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What is Bankruptcy And What Are Alternatives?

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Bankruptcy is a form of debt relief, whether it may be filing a Chapter 7 liquidation bankruptcy or going through a 3 to 5 year Chapter 13 repayment plan. You may be in a spot where you are considering filing bankruptcy or trying to understand tips for helping a client who is dealing with bankruptcy. Bankruptcy can be a complex topic, so here is what we will go through in this article:

 

  1. What is Bankruptcy?
  2. Pros and Cons to Bankruptcy
  3. Alternatives to Bankruptcy

What is Bankruptcy?

There are multiple types of bankruptcy but the two most common consumer bankruptcies are Chapter 7 and Chapter 13 bankruptcy. Chapter 7 bankruptcy is known as the liquidation bankruptcy, as you are wiping most all of unsecured debts and unprotected assets. Chapter 13 bankruptcy is known as the wage earners bankruptcy, as you generally file a Chapter 13 bankruptcy if you are either above the median income guideline to qualify for Chapter 7 or you are hoping to protect a high value asset.

Chapter 7 Bankruptcy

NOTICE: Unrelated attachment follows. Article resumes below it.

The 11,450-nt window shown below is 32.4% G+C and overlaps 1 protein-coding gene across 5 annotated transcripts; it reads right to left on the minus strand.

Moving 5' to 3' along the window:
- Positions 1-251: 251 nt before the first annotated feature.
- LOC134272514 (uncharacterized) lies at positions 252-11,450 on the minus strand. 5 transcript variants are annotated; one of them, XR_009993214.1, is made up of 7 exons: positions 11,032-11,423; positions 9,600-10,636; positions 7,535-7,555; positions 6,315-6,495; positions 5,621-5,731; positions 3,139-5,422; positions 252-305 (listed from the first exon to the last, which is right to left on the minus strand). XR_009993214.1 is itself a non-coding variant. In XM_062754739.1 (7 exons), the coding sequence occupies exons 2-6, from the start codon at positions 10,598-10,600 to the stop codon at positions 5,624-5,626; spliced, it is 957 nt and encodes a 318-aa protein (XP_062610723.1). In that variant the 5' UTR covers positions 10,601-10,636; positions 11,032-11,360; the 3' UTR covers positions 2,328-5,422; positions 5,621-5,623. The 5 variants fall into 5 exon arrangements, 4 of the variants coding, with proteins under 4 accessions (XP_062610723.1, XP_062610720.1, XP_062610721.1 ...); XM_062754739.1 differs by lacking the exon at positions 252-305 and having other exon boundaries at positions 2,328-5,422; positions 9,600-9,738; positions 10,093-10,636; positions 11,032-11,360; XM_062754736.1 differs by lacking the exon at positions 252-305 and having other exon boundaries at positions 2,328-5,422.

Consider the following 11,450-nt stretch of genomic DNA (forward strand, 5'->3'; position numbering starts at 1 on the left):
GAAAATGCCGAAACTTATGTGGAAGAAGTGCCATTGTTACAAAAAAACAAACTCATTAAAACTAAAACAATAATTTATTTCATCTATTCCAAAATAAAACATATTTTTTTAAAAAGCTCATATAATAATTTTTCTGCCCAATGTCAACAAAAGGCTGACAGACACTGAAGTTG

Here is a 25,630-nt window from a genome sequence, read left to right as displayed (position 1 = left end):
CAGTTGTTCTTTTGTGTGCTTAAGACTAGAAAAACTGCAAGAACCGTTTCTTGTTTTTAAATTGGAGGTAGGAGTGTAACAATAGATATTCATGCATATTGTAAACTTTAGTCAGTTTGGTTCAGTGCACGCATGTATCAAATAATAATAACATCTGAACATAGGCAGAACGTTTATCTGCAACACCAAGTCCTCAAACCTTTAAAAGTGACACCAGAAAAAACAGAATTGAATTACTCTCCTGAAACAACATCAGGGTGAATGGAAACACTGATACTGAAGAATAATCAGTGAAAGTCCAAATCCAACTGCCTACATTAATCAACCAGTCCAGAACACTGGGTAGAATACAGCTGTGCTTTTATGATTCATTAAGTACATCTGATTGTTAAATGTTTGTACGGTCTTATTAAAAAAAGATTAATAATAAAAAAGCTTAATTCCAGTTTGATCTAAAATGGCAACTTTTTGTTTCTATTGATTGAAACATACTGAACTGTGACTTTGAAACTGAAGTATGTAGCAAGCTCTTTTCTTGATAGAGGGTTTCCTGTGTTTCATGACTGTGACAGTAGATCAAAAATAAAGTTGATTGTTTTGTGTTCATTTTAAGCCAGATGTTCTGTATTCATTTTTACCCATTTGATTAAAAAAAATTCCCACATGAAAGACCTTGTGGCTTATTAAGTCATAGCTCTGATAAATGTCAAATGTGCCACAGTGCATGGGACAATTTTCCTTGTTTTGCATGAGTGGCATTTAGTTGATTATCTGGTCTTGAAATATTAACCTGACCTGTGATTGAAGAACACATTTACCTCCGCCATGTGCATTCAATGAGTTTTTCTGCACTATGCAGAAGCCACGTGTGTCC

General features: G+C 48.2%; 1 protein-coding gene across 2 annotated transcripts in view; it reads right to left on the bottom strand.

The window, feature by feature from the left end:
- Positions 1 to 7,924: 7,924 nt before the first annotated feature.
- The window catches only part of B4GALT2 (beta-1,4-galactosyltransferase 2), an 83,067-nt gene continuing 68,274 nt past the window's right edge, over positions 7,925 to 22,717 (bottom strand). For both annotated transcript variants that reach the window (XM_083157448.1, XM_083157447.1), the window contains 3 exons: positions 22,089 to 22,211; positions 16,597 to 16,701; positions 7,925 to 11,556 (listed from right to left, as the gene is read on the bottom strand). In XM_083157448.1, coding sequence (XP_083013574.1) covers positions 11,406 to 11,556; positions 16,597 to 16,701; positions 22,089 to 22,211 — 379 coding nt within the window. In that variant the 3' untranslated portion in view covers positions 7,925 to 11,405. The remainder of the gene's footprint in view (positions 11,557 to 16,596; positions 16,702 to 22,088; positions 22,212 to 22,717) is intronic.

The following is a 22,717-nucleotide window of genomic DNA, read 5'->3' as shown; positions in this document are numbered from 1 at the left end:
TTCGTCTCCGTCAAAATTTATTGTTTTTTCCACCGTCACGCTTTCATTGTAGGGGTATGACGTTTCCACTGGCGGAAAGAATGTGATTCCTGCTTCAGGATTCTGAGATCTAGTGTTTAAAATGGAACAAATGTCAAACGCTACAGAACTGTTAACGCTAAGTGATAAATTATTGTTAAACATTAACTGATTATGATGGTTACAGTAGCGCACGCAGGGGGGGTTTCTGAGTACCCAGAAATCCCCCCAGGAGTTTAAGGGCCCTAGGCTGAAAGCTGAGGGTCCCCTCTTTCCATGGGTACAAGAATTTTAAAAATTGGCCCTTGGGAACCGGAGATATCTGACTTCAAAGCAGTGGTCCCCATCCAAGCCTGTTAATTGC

The cost to file bankruptcy depends on the filing fee and the attorney fee. Filing a Chapter 7 bankruptcy can take up to around 120 days until being discharged. It generally will cost between $300 – $350 for the filing fee, and then the attorney fee. Depending on where you live, you may see the attorney fee to range from $600 – $1,800.

Protecting Your Assets in Chapter 7 Bankruptcy

As stated earlier, you can lose your unprotected assets in a Chapter 7 bankruptcy. In most states, there are state-specific bankruptcy exemptions that allow you to protect a certain amount of equity for each of your assets. If your state does not have it’s own bankruptcy exemption, you may be able to use the federal bankruptcy exemptions instead.

 

When it comes to protecting your home, you will want to take a look at your state’s bankruptcy homestead exemption to see if you may be able to protect your home in a Chapter 7 bankruptcy.